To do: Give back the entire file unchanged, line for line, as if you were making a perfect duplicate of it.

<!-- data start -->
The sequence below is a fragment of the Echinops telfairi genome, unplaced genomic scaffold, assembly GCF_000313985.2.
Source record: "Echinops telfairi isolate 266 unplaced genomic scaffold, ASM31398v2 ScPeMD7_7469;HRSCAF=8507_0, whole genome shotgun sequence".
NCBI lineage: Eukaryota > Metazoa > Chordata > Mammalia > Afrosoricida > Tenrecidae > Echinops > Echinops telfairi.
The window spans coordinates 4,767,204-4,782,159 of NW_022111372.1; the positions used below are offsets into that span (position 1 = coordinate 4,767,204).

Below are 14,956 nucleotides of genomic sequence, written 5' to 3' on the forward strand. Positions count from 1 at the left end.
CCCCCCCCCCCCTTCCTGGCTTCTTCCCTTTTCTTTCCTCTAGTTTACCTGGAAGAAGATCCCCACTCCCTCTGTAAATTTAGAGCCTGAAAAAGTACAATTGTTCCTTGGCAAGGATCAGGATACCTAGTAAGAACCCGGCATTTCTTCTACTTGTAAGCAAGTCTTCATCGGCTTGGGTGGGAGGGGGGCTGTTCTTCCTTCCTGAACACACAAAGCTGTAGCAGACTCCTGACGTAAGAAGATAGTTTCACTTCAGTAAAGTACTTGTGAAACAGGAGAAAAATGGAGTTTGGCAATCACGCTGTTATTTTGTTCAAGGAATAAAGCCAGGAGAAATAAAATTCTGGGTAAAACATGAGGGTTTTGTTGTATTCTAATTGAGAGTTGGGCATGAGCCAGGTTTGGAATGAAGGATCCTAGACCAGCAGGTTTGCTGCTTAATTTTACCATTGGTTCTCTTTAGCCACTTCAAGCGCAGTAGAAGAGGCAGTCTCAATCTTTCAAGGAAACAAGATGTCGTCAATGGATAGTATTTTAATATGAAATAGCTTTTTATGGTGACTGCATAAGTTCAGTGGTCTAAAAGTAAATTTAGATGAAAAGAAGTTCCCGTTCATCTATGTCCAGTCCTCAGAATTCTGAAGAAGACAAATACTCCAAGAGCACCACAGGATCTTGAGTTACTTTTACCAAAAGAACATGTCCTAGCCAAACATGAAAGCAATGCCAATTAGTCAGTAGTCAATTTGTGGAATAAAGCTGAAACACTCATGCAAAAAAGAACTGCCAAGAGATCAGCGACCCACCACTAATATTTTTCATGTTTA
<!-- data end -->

The sequence below is a fragment of the Echinops telfairi genome, unplaced genomic scaffold, assembly GCF_000313985.2.
Source record: "Echinops telfairi isolate 266 unplaced genomic scaffold, ASM31398v2 ScPeMD7_7469;HRSCAF=8507_0, whole genome shotgun sequence".
NCBI lineage: Eukaryota > Metazoa > Chordata > Mammalia > Afrosoricida > Tenrecidae > Echinops > Echinops telfairi.
The window spans coordinates 4,767,204-4,782,159 of NW_022111372.1; the positions used below are offsets into that span (position 1 = coordinate 4,767,204).

Below are 14,956 nucleotides of genomic sequence, written 5' to 3' on the forward strand. Positions count from 1 at the left end.
CCCCCCCCCCCCTTCCTGGCTTCTTCCCTTTTCTTTCCTCTAGTTTACCTGGAAGAAGATCCCCACTCCCTCTGTAAATTTAGAGCCTGAAAAAGTACAATTGTTCCTTGGCAAGGATCAGGATACCTAGTAAGAACCCGGCATTTCTTCTACTTGTAAGCAAGTCTTCATCGGCTTGGGTGGGAGGGGGGCTGTTCTTCCTTCCTGAACACACAAAGCTGTAGCAGACTCCTGACGTAAGAAGATAGTTTCACTTCAGTAAAGTACTTGTGAAACAGGAGAAAAATGGAGTTTGGCAATCACGCTGTTATTTTGTTCAAGGAATAAAGCCAGGAGAAATAAAATTCTGGGTAAAACATGAGGGTTTTGTTGTATTCTAATTGAGAGTTGGGCATGAGCCAGGTTTGGAATGAAGGATCCTAGACCAGCAGGTTTGCTGCTTAATTTTACCATTGGTTCTCTTTAGCCACTTCAAGCGCAGTAGAAGAGGCAGTCTCAATCTTTCAAGGAAACAAGATGTCGTCAATGGATAGTATTTTAATATGAAATAGCTTTTTATGGTGACTGCATAAGTTCAGTGGTCTAAAAGTAAATTTAGATGAAAAGAAGTTCCCGTTCATCTATGTCCAGTCCTCAGAATTCTGAAGAAGACAAATACTCCAAGAGCACCACAGGATCTTGAGTTACTTTTACCAAAAGAACATGTCCTAGCCAAACATGAAAGCAATGCCAATTAGTCAGTAGTCAATTTGTGGAATAAAGCTGAAACACTCATGCAAAAAAGAACTGCCAAGAGATCAGCGACCCACCACTAATATTTTTCATGTTTA